Court upholds Commissioner’s Contention: A Single Insurance Code Violation Can Constitute Bad Faith Without Evidence of a General Business Practice

Every insurance policy, including disability, life, health or accidental death policies, contains an implied covenant of good faith and fair dealing between the insurance company and the insured.  This covenant requires that insurance companies refrain from acting in a way that unreasonably jeopardizes, impairs or interferes with the rights of the insured to receive the benefit of the insurance contract.  The Unfair Insurance Practices Act (California Insurance Code Sections 790, et seq., “UIPA”) was enacted to regulate the business of insurance by defining and prohibiting practices which constitute unfair methods of competition or unfair or deceptive acts or practices.

California Insurance Code Section 790.03(h) (“Section 790.03(h)”) enumerates a list of sixteen specific unfair claims settlement practices that insurance companies are prohibited from engaging in and which, if the insurance company is found to be in violation, could subject the company to severe penalties.  These unfair claims settlement practices include, but are not limited to, misrepresenting to claimants pertinent facts or insurance policy provisions relating to any coverage at issue, failing to adopt and implement reasonable standards for the prompt investigation and processing of claims arising under the insurance policies, failing to affirm or deny coverage of claims within a reasonable time after proof of loss requirements have been completed and submitted by the insured, and failing to provide promptly a reasonable explanation of the basis relied on  for the denial of a claim.

The California Insurance Commissioner (“the Commissioner”) is tasked with implementing regulations necessary to administer the UIPA.  The Commissioner’s authority to promulgate such regulations was recently challenged in the matter of PacifiCare Life & Health Ins. Co. v. Jones, No. G053914, __ Cal. App.4th __ (September 20, 2018).  The plaintiff PacifiCare Life & Health Ins. Co. (“PacifiCare”) brought an action challenging the validity of three regulations which the Commissioner relied on in finding that PacifiCare engaged in over 900,000 violations of the Insurance Code and imposing penalties in excess of $173 million.  Specifically, PacifiCare argued that the regulation which purported to authorize enforcement action based on a single, knowing commission of a violation is facially invalid since it is inconsistent with Section 790.03(h).  PacifiCare claimed Section 790.03(h) does not include the single knowing commission of a violation in its definition of an unfair claims settlement practice, but rather applies only to repetitive acts of misconduct which indicate a general business practice.  PacifiCare also argued that the regulation which purported to define the term “knowingly committed” as including implied or constructive knowledge was invalid since this definition is inconsistent with the ordinary meaning of the term, and that the regulation which defined the term “willful” or “willfully” as not requiring intent to violate law or to injure another was also invalid snice the definition was inconsistent with the statutory definition of “willful” found in the Insurance Code.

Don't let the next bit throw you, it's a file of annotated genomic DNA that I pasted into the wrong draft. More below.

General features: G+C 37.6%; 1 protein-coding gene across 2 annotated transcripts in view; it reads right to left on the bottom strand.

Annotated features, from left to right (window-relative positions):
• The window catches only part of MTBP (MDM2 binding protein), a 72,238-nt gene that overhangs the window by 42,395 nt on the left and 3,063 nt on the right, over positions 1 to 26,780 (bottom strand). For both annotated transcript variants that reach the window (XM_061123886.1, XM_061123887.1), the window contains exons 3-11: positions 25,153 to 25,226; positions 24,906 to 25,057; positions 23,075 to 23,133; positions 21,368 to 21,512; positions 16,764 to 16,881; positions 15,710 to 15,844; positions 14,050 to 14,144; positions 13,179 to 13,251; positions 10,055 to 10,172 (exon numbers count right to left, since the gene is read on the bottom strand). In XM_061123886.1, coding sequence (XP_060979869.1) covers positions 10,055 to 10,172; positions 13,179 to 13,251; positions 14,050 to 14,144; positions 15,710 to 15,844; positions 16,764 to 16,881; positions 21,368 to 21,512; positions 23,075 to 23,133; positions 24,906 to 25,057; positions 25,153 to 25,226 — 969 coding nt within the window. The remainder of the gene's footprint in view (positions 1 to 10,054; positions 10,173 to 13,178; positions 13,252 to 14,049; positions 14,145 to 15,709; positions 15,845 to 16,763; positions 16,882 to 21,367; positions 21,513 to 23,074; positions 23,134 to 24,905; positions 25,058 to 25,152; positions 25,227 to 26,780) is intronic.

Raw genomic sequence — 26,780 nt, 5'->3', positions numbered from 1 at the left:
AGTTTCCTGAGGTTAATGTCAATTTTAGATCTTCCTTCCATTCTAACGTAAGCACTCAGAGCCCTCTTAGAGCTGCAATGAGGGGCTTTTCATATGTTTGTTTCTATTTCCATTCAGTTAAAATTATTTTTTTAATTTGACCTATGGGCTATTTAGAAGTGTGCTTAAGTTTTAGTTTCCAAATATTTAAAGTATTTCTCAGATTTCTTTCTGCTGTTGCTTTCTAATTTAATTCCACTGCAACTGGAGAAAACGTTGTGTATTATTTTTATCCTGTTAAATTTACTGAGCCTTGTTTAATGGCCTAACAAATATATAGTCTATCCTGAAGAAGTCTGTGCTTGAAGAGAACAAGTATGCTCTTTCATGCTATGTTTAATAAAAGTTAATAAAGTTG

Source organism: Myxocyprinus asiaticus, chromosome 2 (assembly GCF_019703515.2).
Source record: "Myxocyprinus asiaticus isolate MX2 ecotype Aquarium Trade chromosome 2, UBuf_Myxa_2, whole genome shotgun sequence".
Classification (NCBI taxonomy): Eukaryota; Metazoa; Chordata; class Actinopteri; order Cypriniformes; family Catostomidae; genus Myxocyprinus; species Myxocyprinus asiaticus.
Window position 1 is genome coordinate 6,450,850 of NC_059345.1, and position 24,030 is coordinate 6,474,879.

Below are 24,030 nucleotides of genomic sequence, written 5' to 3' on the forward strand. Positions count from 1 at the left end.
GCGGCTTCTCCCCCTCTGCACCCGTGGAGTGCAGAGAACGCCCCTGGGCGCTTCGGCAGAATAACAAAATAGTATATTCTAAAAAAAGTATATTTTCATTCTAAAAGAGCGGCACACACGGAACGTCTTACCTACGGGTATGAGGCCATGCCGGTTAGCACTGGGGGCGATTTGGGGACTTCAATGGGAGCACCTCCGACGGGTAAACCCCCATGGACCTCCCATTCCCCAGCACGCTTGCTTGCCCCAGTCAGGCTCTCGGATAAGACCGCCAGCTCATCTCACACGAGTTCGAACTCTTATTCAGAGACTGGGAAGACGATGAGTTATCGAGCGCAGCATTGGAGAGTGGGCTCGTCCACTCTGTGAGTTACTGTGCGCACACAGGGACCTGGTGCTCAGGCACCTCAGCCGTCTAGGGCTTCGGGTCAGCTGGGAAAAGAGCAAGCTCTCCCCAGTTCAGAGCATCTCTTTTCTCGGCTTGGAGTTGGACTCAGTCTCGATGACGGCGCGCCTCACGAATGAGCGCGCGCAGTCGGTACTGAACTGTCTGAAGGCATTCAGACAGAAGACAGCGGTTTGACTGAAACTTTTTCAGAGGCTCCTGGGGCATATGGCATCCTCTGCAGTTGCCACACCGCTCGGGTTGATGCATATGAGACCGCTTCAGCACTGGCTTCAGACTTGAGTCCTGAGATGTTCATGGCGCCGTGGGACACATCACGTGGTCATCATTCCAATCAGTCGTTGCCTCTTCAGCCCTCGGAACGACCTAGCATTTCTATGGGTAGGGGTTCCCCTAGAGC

The trial court granted PacifiCare’s motion for judgment on the pleadings and request for injunctive relief.  The Commissioner appealed.  Upon review, the California Court of Appeal reversed, disagreeing with PacifiCare and concluding that the Legislature intended to authorize the Commissioner to regulate activities based not only on patterns of unfair claims settlement practices, but also on single acts of misconduct by an insurer.  The Court therefore upheld the validity of the challenged regulation and found that Section 790.03(h) defines an unfair claims settlement practice to be either a single knowing commission of a violation, or conduct that is committed with such frequency as to indicate a general business practice.  The Court also determined that the regulations defining the terms “knowingly committed” and “willful” or “willfully” were permissible interpretations of UIPA and were therefore valid.

This case is significant in that it makes clear that insurance companies can engage in the sixteen prohibited acts enumerated in Section 790.03(h) by just once committing the described misconduct, and that the Commissioner is authorized to pursue enforcement action based on a single knowing commission of a prohibited practice.  As the Court of Appeal stated, this result is consistent with the Legislature’s intent in enacting Section 790.03(h) and related provisions of the UIPA to curb insurer violations of the California Insurance Code.

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